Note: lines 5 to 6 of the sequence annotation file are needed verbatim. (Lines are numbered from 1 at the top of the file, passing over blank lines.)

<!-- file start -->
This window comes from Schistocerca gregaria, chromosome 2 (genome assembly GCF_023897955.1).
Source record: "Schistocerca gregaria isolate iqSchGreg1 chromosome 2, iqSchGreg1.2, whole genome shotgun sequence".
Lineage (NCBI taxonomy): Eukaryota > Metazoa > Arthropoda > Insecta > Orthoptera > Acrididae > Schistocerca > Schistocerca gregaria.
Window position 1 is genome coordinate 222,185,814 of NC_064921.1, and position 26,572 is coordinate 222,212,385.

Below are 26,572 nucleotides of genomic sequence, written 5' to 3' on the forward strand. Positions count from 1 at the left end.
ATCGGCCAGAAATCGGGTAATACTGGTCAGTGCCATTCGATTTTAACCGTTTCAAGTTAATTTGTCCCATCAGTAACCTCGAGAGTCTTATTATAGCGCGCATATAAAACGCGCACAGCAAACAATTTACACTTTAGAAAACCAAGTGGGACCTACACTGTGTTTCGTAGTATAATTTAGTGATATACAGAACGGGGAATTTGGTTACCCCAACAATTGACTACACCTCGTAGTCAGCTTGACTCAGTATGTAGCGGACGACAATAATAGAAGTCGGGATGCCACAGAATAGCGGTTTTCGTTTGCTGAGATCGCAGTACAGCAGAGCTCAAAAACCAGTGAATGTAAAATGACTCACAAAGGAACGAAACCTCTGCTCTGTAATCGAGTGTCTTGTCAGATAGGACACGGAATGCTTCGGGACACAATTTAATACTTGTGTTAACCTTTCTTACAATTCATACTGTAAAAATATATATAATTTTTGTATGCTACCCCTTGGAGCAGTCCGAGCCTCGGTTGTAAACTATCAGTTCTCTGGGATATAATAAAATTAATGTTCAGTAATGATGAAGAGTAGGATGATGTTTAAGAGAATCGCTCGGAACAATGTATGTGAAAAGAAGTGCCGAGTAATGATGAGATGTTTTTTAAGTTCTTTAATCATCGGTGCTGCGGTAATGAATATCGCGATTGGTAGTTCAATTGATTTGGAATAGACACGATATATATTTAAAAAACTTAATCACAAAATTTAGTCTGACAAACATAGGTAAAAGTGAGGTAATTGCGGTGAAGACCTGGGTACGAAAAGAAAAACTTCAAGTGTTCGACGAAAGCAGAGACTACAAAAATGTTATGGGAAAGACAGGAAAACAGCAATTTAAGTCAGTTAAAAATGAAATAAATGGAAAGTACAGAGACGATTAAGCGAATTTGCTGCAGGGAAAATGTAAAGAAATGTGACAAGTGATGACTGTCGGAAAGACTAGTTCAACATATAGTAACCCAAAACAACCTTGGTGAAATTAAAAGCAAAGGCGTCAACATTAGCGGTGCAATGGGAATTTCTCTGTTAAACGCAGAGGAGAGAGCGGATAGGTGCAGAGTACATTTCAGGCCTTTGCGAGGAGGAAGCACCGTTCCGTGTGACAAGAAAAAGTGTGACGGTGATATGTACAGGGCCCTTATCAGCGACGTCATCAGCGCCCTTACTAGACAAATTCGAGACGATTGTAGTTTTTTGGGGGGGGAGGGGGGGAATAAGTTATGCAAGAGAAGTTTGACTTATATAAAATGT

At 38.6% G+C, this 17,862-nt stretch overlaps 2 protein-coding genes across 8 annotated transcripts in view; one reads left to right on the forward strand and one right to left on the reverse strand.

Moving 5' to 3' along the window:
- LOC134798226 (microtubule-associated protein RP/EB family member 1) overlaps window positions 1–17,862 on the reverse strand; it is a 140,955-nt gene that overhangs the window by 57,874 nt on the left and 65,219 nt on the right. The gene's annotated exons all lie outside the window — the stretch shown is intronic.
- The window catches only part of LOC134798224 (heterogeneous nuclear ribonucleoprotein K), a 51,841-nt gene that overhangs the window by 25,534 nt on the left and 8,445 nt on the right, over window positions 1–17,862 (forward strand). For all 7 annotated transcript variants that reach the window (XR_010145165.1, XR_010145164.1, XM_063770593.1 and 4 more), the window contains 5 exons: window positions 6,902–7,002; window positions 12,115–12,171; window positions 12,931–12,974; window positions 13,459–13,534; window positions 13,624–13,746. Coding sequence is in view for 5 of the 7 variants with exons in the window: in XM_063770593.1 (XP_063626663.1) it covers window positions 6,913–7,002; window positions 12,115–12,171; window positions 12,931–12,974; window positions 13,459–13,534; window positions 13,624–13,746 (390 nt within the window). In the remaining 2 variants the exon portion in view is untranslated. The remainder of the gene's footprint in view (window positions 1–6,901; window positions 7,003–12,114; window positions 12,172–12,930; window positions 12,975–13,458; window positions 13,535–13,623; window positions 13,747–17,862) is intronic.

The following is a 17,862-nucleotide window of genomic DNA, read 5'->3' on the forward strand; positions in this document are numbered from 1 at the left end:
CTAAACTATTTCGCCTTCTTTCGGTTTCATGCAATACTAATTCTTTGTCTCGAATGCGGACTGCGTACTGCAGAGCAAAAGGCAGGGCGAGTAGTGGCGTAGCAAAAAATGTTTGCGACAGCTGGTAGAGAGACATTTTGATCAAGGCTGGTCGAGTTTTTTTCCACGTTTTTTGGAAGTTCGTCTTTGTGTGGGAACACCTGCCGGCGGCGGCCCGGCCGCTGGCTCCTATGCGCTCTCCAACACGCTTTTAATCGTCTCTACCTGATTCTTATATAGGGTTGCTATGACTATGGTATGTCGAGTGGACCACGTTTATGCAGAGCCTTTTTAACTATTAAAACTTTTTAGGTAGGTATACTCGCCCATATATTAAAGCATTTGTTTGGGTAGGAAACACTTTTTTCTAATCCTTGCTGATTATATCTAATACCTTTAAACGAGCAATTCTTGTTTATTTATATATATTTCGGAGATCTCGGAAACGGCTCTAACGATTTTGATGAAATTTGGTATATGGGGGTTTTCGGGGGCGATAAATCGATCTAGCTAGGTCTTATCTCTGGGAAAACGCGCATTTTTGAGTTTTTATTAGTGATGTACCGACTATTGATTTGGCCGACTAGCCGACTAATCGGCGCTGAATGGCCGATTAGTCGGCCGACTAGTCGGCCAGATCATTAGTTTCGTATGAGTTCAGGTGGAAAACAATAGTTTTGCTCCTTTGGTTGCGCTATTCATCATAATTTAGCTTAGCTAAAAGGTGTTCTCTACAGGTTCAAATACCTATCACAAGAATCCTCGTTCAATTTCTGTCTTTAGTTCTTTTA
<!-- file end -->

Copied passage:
Below are 26,572 nucleotides of genomic sequence, written 5' to 3' on the forward strand. Positions count from 1 at the left end.
ATCGGCCAGAAATCGGGTAATACTGGTCAGTGCCATTCGATTTTAACCGTTTCAAGTTAATTTGTCCCATCAGTAACCTCGAGAGTCTTATTATAGCGCGCATATAAAACGCGCACAGCAAACAATTTACACTTTAGAAAACCAAGTGGGACCTACACTGTGTTTCGTAGTATAATTTAGTGATATACAGAACGGGGAATTTGGTTACCCCAACAATTGACTACACCTCGTAGTCAGCTTGACTCAGTATGTAGCGGACGACAATAATAGAAGTCGGGATGCCACAGAATAGCGGTTTTCGTTTGCTGAGATCGCAGTACAGCAGAGCTCAAAAACCAGTGAATGTAAAATGACTCACAAAGGAACGAAACCTCTGCTCTGTAATCGAGTGTCTTGTCAGATAGGACACGGAATGCTTCGGGACACAATTTAATACTTGTGTTAACCTTTCTTACAATTCATACTGTAAAAATATATATAATTTTTGTATGCTACCCCTTGGAGCAGTCCGAGCCTCGGTTGTAAACTATCAGTTCTCTGGGATATAATAAAATTAATGTTCAGTAATGATGAAGAGTAGGATGATGTTTAAGAGAATCGCTCGGAACAATGTATGTGAAAAGAAGTGCCGAGTAATGATGAGATGTTTTTTAAGTTCTTTAATCATCGGTGCTGCGGTAATGAATATCGCGATTGGTAGTTCAATTGATTTGGAATAGACACGATATATATTTAAAAAACTTAATCACAAAATTTAGTCTGACAAACATAGGTAAAAGTGAGGTAATTGCGGTGAAGACCTGGGTACGAAAAGAAAAACTTCAAGTGTTCGACGAAAGCAGAGACTACAAAAATGTTATGGGAAAGACAGGAAAACAGCAATTTAAGTCAGTTAAAAATGAAATAAATGGAAAGTACAGAGACGATTAAGCGAATTTGCTGCAGGGAAAATGTAAAGAAATGTGACAAGTGATGACTGTCGGAAAGACTAGTTCAACATATAGTAACCCAAAACAACCTTGGTGAAATTAAAAGCAAAGGCGTCAACATTAGCGGTGCAATGGGAATTTCTCTGTTAAACGCAGAGGAGAGAGCGGATAGGTGCAGAGTACATTTCAGGCCTTTGCGAGGAGGAAGCACCGTTCCGTGTGACAAGAAAAAGTGTGACGGTGATATGTACAGGGCCCTTATCAGCGACGTCATCAGCGCCCTTACTAGACAAATTCGAGACGATTGTAGTTTTTTGGGGGGGGAGGGGGGGAATAAGTTATGCAAGAGAAGTTTGACTTATATAAAATGT